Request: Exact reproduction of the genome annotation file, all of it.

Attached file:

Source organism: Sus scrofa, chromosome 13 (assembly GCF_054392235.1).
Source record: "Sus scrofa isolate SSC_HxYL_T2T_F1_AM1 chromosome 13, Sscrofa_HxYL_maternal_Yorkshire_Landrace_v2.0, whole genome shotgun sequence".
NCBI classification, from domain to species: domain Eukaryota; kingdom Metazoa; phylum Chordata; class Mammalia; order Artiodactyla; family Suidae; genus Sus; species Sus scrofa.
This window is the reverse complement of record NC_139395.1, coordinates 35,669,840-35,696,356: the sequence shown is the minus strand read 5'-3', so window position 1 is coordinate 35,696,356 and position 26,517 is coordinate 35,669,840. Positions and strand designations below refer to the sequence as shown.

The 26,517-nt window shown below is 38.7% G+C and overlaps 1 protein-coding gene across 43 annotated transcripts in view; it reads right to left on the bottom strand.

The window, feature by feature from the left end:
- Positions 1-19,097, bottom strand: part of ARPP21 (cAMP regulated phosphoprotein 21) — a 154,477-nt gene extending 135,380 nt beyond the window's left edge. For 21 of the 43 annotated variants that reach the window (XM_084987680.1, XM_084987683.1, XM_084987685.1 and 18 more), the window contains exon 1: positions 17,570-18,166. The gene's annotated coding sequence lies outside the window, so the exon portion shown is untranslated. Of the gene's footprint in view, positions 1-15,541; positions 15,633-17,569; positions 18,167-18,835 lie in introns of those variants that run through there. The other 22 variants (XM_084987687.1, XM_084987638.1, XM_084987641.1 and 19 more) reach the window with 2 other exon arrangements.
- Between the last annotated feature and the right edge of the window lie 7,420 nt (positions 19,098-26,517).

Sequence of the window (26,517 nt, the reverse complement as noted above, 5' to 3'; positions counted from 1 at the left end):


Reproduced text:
Source organism: Sus scrofa, chromosome 13 (assembly GCF_054392235.1).
Source record: "Sus scrofa isolate SSC_HxYL_T2T_F1_AM1 chromosome 13, Sscrofa_HxYL_maternal_Yorkshire_Landrace_v2.0, whole genome shotgun sequence".
NCBI classification, from domain to species: domain Eukaryota; kingdom Metazoa; phylum Chordata; class Mammalia; order Artiodactyla; family Suidae; genus Sus; species Sus scrofa.
This window is the reverse complement of record NC_139395.1, coordinates 35,669,840-35,696,356: the sequence shown is the minus strand read 5'-3', so window position 1 is coordinate 35,696,356 and position 26,517 is coordinate 35,669,840. Positions and strand designations below refer to the sequence as shown.

The 26,517-nt window shown below is 38.7% G+C and overlaps 1 protein-coding gene across 43 annotated transcripts in view; it reads right to left on the bottom strand.

The window, feature by feature from the left end:
- Positions 1-19,097, bottom strand: part of ARPP21 (cAMP regulated phosphoprotein 21) — a 154,477-nt gene extending 135,380 nt beyond the window's left edge. For 21 of the 43 annotated variants that reach the window (XM_084987680.1, XM_084987683.1, XM_084987685.1 and 18 more), the window contains exon 1: positions 17,570-18,166. The gene's annotated coding sequence lies outside the window, so the exon portion shown is untranslated. Of the gene's footprint in view, positions 1-15,541; positions 15,633-17,569; positions 18,167-18,835 lie in introns of those variants that run through there. The other 22 variants (XM_084987687.1, XM_084987638.1, XM_084987641.1 and 19 more) reach the window with 2 other exon arrangements.
- Between the last annotated feature and the right edge of the window lie 7,420 nt (positions 19,098-26,517).

Sequence of the window (26,517 nt, the reverse complement as noted above, 5' to 3'; positions counted from 1 at the left end):